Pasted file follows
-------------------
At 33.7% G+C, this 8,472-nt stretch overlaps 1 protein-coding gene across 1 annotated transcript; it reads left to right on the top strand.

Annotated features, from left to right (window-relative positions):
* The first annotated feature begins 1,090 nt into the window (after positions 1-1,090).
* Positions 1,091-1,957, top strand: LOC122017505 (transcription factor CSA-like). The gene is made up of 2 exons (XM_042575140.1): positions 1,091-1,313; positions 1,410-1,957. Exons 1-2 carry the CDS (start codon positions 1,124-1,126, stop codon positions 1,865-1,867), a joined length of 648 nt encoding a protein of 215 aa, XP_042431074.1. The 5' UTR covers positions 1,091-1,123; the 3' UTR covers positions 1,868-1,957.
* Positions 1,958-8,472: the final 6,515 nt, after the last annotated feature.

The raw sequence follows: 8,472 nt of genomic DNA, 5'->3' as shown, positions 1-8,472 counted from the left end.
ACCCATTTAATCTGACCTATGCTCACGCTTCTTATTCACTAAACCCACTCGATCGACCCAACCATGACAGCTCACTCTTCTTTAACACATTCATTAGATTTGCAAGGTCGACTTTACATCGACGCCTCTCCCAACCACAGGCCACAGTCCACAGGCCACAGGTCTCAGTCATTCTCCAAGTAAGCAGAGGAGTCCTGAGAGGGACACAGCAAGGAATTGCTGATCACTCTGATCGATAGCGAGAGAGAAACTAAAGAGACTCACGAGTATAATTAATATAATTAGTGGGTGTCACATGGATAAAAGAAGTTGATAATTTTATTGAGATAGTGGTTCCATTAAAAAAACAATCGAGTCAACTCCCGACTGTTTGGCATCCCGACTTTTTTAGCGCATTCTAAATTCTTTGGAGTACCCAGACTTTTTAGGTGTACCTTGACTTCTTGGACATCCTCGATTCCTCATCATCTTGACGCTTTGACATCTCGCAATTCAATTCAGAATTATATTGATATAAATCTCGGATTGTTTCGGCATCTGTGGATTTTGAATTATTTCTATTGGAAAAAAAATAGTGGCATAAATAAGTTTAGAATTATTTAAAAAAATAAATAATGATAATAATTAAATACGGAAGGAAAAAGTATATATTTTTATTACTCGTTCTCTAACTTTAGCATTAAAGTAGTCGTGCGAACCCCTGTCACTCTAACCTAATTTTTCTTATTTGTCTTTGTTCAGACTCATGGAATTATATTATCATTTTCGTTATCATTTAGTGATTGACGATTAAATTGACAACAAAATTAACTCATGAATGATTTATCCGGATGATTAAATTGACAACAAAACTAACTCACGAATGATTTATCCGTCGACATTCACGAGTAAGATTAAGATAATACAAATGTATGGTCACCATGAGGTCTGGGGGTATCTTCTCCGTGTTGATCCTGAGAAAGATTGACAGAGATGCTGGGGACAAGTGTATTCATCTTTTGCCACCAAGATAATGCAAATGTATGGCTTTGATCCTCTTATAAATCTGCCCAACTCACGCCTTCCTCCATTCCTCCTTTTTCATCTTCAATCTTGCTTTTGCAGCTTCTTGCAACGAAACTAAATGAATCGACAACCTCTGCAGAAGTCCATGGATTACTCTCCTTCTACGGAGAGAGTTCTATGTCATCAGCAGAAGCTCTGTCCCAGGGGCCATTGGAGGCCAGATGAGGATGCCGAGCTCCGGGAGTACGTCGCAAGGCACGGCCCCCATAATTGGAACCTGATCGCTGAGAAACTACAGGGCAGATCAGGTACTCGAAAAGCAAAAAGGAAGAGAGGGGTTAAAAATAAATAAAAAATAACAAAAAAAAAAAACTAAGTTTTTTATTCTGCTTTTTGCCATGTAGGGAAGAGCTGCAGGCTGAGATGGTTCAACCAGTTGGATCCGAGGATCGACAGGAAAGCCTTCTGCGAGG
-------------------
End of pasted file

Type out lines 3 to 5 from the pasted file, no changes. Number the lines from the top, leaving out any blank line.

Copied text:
* The first annotated feature begins 1,090 nt into the window (after positions 1-1,090).
* Positions 1,091-1,957, top strand: LOC122017505 (transcription factor CSA-like). The gene is made up of 2 exons (XM_042575140.1): positions 1,091-1,313; positions 1,410-1,957. Exons 1-2 carry the CDS (start codon positions 1,124-1,126, stop codon positions 1,865-1,867), a joined length of 648 nt encoding a protein of 215 aa, XP_042431074.1. The 5' UTR covers positions 1,091-1,123; the 3' UTR covers positions 1,868-1,957.
* Positions 1,958-8,472: the final 6,515 nt, after the last annotated feature.